4. Apple Removed from Goldman's conviction buy list
While Wall Street analysts are effectively glorified salesmen -- particularly in the aftermath of the JOBS Act -- their published "opinions" nevertheless influence the market. Yesterday, chip-making giant Intel found itself on the business end of a JMP Securities' downgrade. And today, Apple is in the same unenviable position, after Goldman Sachs removed the company from its "famous 'Conviction Buy' list," whatever that's supposed to mean:
We remove Apple from the Americas Conviction List, but we maintain our Buy rating. Based on Monday's close, AAPL has gained 33.8% since being added the Conviction List on December 12, 2010, versus a 25.9% gain in the S&P 500. Our new 12-month target price is $575, from $660 previously, based on a 13X multiple (previously 14X) on our lowered CY2013 EPS estimate of $44.64 (previously $47.29). Key risks include delayed product cycles, supply chain difficulties, product price erosion, and a slower pace of product innovation.
I guess what Goldman is trying to say here is that you should buy Apple, but just not with conviction...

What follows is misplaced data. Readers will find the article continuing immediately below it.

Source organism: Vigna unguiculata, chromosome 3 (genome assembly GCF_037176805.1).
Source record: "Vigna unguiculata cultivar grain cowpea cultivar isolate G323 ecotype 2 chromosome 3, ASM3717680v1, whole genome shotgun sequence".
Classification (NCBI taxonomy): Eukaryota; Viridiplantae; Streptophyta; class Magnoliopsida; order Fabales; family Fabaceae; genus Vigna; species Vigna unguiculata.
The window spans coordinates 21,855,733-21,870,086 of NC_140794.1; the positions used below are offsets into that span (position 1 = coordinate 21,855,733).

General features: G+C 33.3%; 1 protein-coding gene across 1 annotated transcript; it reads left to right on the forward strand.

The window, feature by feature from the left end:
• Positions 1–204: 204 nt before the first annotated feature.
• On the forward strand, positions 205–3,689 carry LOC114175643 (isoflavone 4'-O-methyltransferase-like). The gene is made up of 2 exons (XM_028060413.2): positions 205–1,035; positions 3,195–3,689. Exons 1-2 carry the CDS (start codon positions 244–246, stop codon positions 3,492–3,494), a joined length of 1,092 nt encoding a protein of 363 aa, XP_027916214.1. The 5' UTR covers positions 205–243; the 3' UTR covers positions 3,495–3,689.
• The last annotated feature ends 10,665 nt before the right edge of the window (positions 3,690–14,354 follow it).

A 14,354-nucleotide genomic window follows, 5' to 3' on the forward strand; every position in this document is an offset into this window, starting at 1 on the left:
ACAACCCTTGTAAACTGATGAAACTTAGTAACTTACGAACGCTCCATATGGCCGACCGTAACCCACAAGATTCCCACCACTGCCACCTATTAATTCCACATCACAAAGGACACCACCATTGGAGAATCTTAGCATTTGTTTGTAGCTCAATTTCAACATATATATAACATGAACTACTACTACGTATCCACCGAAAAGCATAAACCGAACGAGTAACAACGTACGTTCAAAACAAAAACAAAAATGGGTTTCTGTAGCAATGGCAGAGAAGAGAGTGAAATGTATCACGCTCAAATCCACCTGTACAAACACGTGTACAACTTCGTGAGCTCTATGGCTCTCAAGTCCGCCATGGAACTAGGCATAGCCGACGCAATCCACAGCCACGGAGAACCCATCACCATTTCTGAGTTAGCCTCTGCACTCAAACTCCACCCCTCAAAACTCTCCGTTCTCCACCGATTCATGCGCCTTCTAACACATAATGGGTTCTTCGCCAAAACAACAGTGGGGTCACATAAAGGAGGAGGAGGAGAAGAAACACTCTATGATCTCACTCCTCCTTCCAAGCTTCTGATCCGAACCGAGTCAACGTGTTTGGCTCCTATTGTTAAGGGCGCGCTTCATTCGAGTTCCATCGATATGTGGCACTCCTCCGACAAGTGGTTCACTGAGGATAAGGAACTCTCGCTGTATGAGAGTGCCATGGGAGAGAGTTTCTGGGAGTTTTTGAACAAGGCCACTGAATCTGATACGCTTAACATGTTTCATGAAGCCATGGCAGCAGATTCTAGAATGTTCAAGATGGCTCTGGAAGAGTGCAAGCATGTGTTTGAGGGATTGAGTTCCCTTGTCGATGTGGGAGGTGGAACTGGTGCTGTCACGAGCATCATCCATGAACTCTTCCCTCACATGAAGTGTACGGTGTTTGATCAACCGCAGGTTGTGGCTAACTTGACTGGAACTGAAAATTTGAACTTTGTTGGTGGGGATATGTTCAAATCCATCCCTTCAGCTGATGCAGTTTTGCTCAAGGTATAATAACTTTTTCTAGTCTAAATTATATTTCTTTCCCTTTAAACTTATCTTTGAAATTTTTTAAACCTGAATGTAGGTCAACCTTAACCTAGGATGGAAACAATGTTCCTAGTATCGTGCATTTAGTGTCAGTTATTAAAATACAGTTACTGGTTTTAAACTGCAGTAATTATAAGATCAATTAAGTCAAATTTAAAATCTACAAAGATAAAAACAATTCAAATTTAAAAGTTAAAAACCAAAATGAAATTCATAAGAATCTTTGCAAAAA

5. Today's data
Finally, there are two data releases that promise to influence the direction of markets today. First, the Commerce Department reported -- click here for the press release (link opens PDF) -- that orders for goods produced in domestic factories rose 3% in February. This marks the biggest gain in five months and comes on the heels of a 1% contraction in January.
And second, the nation's largest carmakers released sales figures for the month of March this morning. Among others, Fordnotched a 6% increase with 236,160 sold during the month. Its sales of cars were even with last year, while sport utility vehicles and trucks were up 14% and 6%, respectively. General Motorsreported similar results, also experiencing a 6% year-over-year increase. According to its vice president of U.S. sales, "GM delivered its best March sales in five years thanks to a strengthening economy and new products, and we are expecting our third consecutive increase in market share versus last year."
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The article Apple Booted by Goldman, Fannie Mae's Record Profit, and Other Financial Stories originally appeared on Fool.com.
John Maxfield owns shares of Bank of America and Apple. The Motley Fool recommends Apple, Ford, General Motors, and Goldman Sachs. The Motley Fool owns shares of Apple, Bank of America, and Ford. Try any of our Foolish newsletter services free for 30 days. We Fools may not all hold the same opinions, but we all believe that considering a diverse range of insights makes us better investors. The Motley Fool has a disclosure policy.